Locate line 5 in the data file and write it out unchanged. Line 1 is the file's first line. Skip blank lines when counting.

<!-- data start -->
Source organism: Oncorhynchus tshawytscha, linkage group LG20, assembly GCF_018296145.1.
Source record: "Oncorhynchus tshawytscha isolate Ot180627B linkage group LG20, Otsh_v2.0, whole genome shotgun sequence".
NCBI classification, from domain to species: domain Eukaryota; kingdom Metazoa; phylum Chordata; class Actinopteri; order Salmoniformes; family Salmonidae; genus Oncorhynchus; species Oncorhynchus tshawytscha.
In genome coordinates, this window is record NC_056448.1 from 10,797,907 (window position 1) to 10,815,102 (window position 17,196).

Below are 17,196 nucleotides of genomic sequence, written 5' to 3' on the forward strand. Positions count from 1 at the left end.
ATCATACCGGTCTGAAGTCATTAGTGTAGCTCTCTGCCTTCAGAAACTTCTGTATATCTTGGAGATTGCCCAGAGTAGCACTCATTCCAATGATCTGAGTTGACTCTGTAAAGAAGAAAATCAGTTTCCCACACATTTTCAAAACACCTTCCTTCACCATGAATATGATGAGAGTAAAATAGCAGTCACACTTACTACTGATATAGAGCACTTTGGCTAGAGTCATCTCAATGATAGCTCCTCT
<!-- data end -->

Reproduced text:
Below are 17,196 nucleotides of genomic sequence, written 5' to 3' on the forward strand. Positions count from 1 at the left end.